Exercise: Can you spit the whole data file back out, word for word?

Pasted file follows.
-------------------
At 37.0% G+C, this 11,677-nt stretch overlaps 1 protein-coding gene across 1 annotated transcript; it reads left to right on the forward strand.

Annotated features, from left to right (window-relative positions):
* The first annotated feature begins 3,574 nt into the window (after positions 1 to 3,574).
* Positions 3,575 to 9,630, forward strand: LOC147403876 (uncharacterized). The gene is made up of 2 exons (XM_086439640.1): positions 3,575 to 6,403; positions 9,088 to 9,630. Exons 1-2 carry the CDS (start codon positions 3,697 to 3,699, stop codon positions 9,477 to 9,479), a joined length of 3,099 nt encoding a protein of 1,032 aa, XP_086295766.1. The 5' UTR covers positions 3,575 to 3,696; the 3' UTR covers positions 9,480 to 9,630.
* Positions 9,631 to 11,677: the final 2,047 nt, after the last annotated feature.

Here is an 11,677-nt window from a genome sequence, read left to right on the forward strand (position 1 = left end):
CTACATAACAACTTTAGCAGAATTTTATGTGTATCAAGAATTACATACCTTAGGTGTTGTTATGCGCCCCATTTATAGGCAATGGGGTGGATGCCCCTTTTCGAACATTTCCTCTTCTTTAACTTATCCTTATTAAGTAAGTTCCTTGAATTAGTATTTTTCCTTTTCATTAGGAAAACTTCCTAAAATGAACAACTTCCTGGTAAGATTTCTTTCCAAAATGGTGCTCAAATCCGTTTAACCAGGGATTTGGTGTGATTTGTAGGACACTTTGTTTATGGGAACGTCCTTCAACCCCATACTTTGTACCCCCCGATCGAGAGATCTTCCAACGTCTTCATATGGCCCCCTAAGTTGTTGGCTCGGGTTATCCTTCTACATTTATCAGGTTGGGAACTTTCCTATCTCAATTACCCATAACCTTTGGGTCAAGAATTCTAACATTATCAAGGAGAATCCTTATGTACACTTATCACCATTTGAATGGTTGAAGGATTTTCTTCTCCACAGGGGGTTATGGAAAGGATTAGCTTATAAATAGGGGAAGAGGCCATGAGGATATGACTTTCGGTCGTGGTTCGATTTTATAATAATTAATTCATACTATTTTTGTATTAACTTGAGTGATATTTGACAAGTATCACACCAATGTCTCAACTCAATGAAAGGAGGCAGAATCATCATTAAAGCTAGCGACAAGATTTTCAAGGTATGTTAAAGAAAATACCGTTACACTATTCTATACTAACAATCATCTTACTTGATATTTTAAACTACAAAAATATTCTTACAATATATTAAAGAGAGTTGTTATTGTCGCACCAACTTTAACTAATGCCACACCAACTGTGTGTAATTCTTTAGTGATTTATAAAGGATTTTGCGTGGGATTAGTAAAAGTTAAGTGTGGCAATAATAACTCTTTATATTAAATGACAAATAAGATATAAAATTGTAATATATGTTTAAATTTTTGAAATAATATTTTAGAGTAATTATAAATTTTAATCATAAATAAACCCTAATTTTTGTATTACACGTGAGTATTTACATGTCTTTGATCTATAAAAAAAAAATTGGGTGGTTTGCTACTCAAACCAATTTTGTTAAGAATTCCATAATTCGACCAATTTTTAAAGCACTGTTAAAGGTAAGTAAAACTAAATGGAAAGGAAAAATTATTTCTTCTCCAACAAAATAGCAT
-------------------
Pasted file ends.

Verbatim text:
At 37.0% G+C, this 11,677-nt stretch overlaps 1 protein-coding gene across 1 annotated transcript; it reads left to right on the forward strand.

Annotated features, from left to right (window-relative positions):
* The first annotated feature begins 3,574 nt into the window (after positions 1 to 3,574).
* Positions 3,575 to 9,630, forward strand: LOC147403876 (uncharacterized). The gene is made up of 2 exons (XM_086439640.1): positions 3,575 to 6,403; positions 9,088 to 9,630. Exons 1-2 carry the CDS (start codon positions 3,697 to 3,699, stop codon positions 9,477 to 9,479), a joined length of 3,099 nt encoding a protein of 1,032 aa, XP_086295766.1. The 5' UTR covers positions 3,575 to 3,696; the 3' UTR covers positions 9,480 to 9,630.
* Positions 9,631 to 11,677: the final 2,047 nt, after the last annotated feature.

Here is an 11,677-nt window from a genome sequence, read left to right on the forward strand (position 1 = left end):
CTACATAACAACTTTAGCAGAATTTTATGTGTATCAAGAATTACATACCTTAGGTGTTGTTATGCGCCCCATTTATAGGCAATGGGGTGGATGCCCCTTTTCGAACATTTCCTCTTCTTTAACTTATCCTTATTAAGTAAGTTCCTTGAATTAGTATTTTTCCTTTTCATTAGGAAAACTTCCTAAAATGAACAACTTCCTGGTAAGATTTCTTTCCAAAATGGTGCTCAAATCCGTTTAACCAGGGATTTGGTGTGATTTGTAGGACACTTTGTTTATGGGAACGTCCTTCAACCCCATACTTTGTACCCCCCGATCGAGAGATCTTCCAACGTCTTCATATGGCCCCCTAAGTTGTTGGCTCGGGTTATCCTTCTACATTTATCAGGTTGGGAACTTTCCTATCTCAATTACCCATAACCTTTGGGTCAAGAATTCTAACATTATCAAGGAGAATCCTTATGTACACTTATCACCATTTGAATGGTTGAAGGATTTTCTTCTCCACAGGGGGTTATGGAAAGGATTAGCTTATAAATAGGGGAAGAGGCCATGAGGATATGACTTTCGGTCGTGGTTCGATTTTATAATAATTAATTCATACTATTTTTGTATTAACTTGAGTGATATTTGACAAGTATCACACCAATGTCTCAACTCAATGAAAGGAGGCAGAATCATCATTAAAGCTAGCGACAAGATTTTCAAGGTATGTTAAAGAAAATACCGTTACACTATTCTATACTAACAATCATCTTACTTGATATTTTAAACTACAAAAATATTCTTACAATATATTAAAGAGAGTTGTTATTGTCGCACCAACTTTAACTAATGCCACACCAACTGTGTGTAATTCTTTAGTGATTTATAAAGGATTTTGCGTGGGATTAGTAAAAGTTAAGTGTGGCAATAATAACTCTTTATATTAAATGACAAATAAGATATAAAATTGTAATATATGTTTAAATTTTTGAAATAATATTTTAGAGTAATTATAAATTTTAATCATAAATAAACCCTAATTTTTGTATTACACGTGAGTATTTACATGTCTTTGATCTATAAAAAAAAAATTGGGTGGTTTGCTACTCAAACCAATTTTGTTAAGAATTCCATAATTCGACCAATTTTTAAAGCACTGTTAAAGGTAAGTAAAACTAAATGGAAAGGAAAAATTATTTCTTCTCCAACAAAATAGCAT